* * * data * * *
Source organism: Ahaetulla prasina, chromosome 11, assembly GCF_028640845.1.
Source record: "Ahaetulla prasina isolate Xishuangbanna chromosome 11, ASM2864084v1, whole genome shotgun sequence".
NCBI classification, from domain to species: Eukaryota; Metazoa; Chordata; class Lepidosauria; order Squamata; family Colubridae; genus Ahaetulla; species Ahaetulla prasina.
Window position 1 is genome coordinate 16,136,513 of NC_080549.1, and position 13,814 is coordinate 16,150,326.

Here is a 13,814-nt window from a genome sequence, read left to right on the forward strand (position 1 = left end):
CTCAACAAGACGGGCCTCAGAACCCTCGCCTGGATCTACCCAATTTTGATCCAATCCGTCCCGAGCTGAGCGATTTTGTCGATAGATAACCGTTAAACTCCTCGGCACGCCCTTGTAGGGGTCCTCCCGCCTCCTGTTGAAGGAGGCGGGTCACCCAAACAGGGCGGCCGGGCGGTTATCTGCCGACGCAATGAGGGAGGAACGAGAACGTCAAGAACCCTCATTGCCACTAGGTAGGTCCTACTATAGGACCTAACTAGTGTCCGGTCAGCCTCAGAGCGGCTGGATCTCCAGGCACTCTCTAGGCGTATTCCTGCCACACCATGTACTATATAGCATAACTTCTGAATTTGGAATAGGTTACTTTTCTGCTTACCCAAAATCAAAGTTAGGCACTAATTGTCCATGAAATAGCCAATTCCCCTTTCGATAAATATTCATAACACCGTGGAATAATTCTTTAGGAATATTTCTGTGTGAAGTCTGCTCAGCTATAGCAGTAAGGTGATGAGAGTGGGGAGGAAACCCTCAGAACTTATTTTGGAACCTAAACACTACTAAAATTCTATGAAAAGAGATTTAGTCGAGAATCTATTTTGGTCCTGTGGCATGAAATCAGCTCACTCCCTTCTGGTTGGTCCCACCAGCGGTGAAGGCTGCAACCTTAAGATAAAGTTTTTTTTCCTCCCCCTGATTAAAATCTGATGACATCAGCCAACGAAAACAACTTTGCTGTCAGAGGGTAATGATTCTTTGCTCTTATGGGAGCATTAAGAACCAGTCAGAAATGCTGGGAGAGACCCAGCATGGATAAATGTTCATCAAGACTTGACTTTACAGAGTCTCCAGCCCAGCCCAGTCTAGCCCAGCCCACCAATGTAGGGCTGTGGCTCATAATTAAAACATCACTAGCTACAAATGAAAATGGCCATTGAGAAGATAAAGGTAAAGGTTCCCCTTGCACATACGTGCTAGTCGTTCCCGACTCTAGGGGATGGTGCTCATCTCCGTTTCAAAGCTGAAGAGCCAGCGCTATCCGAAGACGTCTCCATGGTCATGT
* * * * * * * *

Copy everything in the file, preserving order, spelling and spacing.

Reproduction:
Source organism: Ahaetulla prasina, chromosome 11, assembly GCF_028640845.1.
Source record: "Ahaetulla prasina isolate Xishuangbanna chromosome 11, ASM2864084v1, whole genome shotgun sequence".
NCBI classification, from domain to species: Eukaryota; Metazoa; Chordata; class Lepidosauria; order Squamata; family Colubridae; genus Ahaetulla; species Ahaetulla prasina.
Window position 1 is genome coordinate 16,136,513 of NC_080549.1, and position 13,814 is coordinate 16,150,326.

Here is a 13,814-nt window from a genome sequence, read left to right on the forward strand (position 1 = left end):
CTCAACAAGACGGGCCTCAGAACCCTCGCCTGGATCTACCCAATTTTGATCCAATCCGTCCCGAGCTGAGCGATTTTGTCGATAGATAACCGTTAAACTCCTCGGCACGCCCTTGTAGGGGTCCTCCCGCCTCCTGTTGAAGGAGGCGGGTCACCCAAACAGGGCGGCCGGGCGGTTATCTGCCGACGCAATGAGGGAGGAACGAGAACGTCAAGAACCCTCATTGCCACTAGGTAGGTCCTACTATAGGACCTAACTAGTGTCCGGTCAGCCTCAGAGCGGCTGGATCTCCAGGCACTCTCTAGGCGTATTCCTGCCACACCATGTACTATATAGCATAACTTCTGAATTTGGAATAGGTTACTTTTCTGCTTACCCAAAATCAAAGTTAGGCACTAATTGTCCATGAAATAGCCAATTCCCCTTTCGATAAATATTCATAACACCGTGGAATAATTCTTTAGGAATATTTCTGTGTGAAGTCTGCTCAGCTATAGCAGTAAGGTGATGAGAGTGGGGAGGAAACCCTCAGAACTTATTTTGGAACCTAAACACTACTAAAATTCTATGAAAAGAGATTTAGTCGAGAATCTATTTTGGTCCTGTGGCATGAAATCAGCTCACTCCCTTCTGGTTGGTCCCACCAGCGGTGAAGGCTGCAACCTTAAGATAAAGTTTTTTTTCCTCCCCCTGATTAAAATCTGATGACATCAGCCAACGAAAACAACTTTGCTGTCAGAGGGTAATGATTCTTTGCTCTTATGGGAGCATTAAGAACCAGTCAGAAATGCTGGGAGAGACCCAGCATGGATAAATGTTCATCAAGACTTGACTTTACAGAGTCTCCAGCCCAGCCCAGTCTAGCCCAGCCCACCAATGTAGGGCTGTGGCTCATAATTAAAACATCACTAGCTACAAATGAAAATGGCCATTGAGAAGATAAAGGTAAAGGTTCCCCTTGCACATACGTGCTAGTCGTTCCCGACTCTAGGGGATGGTGCTCATCTCCGTTTCAAAGCTGAAGAGCCAGCGCTATCCGAAGACGTCTCCATGGTCATGT